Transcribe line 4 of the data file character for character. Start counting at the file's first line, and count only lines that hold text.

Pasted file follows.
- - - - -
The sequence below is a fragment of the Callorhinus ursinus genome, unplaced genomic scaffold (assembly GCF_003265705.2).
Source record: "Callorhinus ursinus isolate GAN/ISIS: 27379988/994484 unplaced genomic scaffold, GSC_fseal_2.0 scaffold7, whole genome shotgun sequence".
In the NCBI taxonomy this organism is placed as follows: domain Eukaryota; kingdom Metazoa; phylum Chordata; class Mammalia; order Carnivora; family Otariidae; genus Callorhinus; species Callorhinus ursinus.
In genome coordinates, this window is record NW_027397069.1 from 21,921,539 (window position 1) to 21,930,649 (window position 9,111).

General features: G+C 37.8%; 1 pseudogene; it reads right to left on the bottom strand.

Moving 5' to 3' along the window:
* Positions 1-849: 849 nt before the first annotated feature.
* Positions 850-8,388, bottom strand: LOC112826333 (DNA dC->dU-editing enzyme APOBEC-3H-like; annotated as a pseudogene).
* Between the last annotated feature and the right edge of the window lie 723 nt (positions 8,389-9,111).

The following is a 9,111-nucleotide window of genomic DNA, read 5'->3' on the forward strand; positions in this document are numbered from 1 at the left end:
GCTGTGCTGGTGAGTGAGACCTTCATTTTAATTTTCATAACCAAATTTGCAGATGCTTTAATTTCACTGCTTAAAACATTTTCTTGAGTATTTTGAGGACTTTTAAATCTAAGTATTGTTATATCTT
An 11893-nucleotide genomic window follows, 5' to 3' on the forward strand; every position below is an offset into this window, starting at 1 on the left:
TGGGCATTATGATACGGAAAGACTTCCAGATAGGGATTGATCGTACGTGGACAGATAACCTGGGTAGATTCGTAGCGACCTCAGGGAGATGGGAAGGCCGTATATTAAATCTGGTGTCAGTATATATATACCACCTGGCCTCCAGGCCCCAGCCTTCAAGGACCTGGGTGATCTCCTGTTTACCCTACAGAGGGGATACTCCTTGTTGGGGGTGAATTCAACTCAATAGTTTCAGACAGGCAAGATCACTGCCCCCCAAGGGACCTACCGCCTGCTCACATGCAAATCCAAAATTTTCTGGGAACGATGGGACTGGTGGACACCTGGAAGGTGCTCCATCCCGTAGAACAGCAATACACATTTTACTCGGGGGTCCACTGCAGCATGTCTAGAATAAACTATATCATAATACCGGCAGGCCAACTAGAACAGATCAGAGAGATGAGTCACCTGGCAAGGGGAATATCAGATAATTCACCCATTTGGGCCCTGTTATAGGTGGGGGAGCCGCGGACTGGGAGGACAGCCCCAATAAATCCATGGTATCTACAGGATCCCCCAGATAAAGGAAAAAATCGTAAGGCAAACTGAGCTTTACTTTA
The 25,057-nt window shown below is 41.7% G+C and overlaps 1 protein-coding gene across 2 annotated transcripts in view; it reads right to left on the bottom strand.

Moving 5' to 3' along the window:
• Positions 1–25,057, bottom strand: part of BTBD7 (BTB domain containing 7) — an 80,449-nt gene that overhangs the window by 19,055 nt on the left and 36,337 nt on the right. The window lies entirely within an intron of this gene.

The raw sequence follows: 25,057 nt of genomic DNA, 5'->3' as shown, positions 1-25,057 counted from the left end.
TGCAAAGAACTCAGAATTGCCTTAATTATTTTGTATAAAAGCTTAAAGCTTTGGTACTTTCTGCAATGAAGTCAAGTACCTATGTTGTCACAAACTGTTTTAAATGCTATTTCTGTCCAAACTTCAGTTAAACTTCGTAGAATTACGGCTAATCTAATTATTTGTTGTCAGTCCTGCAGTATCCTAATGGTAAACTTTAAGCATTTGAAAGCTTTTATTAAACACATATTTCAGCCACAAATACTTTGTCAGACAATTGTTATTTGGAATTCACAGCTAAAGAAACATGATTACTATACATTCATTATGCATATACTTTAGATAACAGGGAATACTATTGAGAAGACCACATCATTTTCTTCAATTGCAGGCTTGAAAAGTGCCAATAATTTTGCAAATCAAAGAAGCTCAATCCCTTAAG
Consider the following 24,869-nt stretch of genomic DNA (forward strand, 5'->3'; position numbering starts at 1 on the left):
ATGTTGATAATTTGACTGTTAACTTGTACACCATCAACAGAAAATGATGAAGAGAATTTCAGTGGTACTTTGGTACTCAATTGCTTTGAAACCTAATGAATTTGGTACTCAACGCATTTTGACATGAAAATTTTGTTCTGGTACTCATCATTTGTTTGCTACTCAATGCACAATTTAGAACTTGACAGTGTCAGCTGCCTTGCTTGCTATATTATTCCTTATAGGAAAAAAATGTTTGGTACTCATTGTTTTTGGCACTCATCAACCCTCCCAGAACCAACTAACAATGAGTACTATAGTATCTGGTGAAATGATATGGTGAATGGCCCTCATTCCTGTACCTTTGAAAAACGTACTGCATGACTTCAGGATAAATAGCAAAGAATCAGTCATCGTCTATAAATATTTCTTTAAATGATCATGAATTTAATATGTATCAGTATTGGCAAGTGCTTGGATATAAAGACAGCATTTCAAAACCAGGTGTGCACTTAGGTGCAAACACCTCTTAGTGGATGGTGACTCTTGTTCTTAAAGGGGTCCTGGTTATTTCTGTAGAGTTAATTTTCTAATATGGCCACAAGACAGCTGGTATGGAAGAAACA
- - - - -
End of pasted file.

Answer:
In genome coordinates, this window is record NW_027397069.1 from 21,921,539 (window position 1) to 21,930,649 (window position 9,111).